The HLP report pegs 10% of our population as owning 90-95% of all assets. Inequality is about inequitable access to wealth across the entire population.

What this means is that if 90% of assets were owned by 10% of black South Africans, this would still be a highly unequal economy.

There is growing global research and evidence that markets will not necessarily self-regulate towards equitable distribution, especially where the underlying wealth distribution is highly skewed. This means that if there is no specific intervention by governments to regulate against inequality, those who already own assets will steadily become wealthier and economies will become increasingly unequal.

So, the AgriSA report, while trying to address a gap in our information about land ownership, raises many other questions. The first is what constitutes “black South Africans” and why are they treated as one big homogenous and classless group? Second, what constitutes land “ownership” and why is this a useful measure of economic transformation? Third, why focus on agricultural land when land access is about so many other livelihood and human settlement needs.

South Africa’s skewed land ownership pattern, which has been incorporated as a tradeable asset, is viewed as a critical obstacle to a more equitable society and a more stable and inclusive economy.

This form of ownership has value in our economic system through the process of surveying of pieces, registration at the Deeds Office and the ability to trade with it on the market.

Apartheid resulted in deliberate racial exclusion from an important part of the economy that creates wealth. The question remains - how to redress this part of the economy’s asset inequality and exclusion effectively and efficiently?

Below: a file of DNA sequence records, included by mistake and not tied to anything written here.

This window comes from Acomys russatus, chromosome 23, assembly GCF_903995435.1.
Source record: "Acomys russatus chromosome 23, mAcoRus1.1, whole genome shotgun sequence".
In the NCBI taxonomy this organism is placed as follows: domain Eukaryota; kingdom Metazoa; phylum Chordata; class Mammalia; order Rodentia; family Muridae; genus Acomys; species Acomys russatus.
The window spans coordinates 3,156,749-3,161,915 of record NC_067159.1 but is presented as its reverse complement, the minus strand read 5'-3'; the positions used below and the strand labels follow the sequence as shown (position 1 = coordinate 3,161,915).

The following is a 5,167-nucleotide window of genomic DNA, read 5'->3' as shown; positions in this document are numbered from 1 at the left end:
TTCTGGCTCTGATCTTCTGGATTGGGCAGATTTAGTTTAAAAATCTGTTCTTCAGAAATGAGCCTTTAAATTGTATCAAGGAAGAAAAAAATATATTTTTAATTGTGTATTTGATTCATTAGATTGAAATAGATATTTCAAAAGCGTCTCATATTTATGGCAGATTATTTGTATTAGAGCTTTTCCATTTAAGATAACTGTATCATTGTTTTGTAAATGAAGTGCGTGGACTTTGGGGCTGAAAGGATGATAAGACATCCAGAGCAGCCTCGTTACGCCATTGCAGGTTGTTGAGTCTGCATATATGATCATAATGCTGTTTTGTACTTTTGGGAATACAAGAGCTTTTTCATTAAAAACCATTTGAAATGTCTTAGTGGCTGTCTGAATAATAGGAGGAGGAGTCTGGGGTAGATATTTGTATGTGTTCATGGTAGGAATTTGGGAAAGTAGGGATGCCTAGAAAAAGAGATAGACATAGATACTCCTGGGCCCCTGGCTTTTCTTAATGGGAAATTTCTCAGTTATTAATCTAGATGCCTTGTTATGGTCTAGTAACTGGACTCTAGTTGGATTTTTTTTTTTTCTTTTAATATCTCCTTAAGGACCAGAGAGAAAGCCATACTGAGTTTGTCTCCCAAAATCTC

It seems impractical and financially unfeasible to achieve a more equitable distribution of wealth through a land reform programme that supports each citizen to buy into the existing property system, by buying out existing property rights. More innovative mechanisms for wealth redistribution are required that reduce inequality from both ends of the wealth spectrum by changing the way land can be valued and how people can access the property system. This could include taxations, limiting types of land uses, capping land ownership, adopting a “use or lose it” principle, introducing new types of land rights that can be given value, and even setting a minimum level of land rights and land access for every citizen. The land reform programme attempts to amend the existing property system have faced fierce resistance from the proponents of private property.

An example is the new land rights giving more secure tenure to tenants and occupiers on other people’s private property. However, these rights are not recognised as having asset value in the property system. Private property owners continue to view these rights as devaluing the private property land asset. Wide-scale evictions and conflicts over land rights have resulted.

A further concern in the wealth equity debate is whether it really matters if black South Africans own 30%, if we can’t show who benefits from the “ownership” of this asset? If land is a mechanism to achieve more equity in wealth then how many South Africans should get access to what types of land rights? These questions must be opened up now for further consideration if land is the key.

* Del Grande is an independent researcher, land activist and rural development planner.

** The views expressed here are not necessarily those of Independent Media.